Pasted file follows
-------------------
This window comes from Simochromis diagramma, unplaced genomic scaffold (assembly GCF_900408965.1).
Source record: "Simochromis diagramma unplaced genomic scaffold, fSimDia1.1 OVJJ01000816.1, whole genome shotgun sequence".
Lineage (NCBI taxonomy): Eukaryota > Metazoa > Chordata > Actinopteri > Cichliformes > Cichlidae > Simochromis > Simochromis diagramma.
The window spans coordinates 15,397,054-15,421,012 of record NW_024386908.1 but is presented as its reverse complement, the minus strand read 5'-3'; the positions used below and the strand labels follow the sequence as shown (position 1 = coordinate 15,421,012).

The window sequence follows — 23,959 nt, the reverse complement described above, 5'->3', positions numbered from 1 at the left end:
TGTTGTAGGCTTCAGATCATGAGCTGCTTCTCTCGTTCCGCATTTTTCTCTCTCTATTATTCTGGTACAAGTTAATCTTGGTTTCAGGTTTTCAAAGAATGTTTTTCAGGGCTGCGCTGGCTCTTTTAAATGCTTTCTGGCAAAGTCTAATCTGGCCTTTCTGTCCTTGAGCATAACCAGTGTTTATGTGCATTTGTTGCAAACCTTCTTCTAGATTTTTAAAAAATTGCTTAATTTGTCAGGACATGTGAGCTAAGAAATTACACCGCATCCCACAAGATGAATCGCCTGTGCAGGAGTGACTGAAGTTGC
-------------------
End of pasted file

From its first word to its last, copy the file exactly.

This window comes from Simochromis diagramma, unplaced genomic scaffold (assembly GCF_900408965.1).
Source record: "Simochromis diagramma unplaced genomic scaffold, fSimDia1.1 OVJJ01000816.1, whole genome shotgun sequence".
Lineage (NCBI taxonomy): Eukaryota > Metazoa > Chordata > Actinopteri > Cichliformes > Cichlidae > Simochromis > Simochromis diagramma.
The window spans coordinates 15,397,054-15,421,012 of record NW_024386908.1 but is presented as its reverse complement, the minus strand read 5'-3'; the positions used below and the strand labels follow the sequence as shown (position 1 = coordinate 15,421,012).

The window sequence follows — 23,959 nt, the reverse complement described above, 5'->3', positions numbered from 1 at the left end:
TGTTGTAGGCTTCAGATCATGAGCTGCTTCTCTCGTTCCGCATTTTTCTCTCTCTATTATTCTGGTACAAGTTAATCTTGGTTTCAGGTTTTCAAAGAATGTTTTTCAGGGCTGCGCTGGCTCTTTTAAATGCTTTCTGGCAAAGTCTAATCTGGCCTTTCTGTCCTTGAGCATAACCAGTGTTTATGTGCATTTGTTGCAAACCTTCTTCTAGATTTTTAAAAAATTGCTTAATTTGTCAGGACATGTGAGCTAAGAAATTACACCGCATCCCACAAGATGAATCGCCTGTGCAGGAGTGACTGAAGTTGC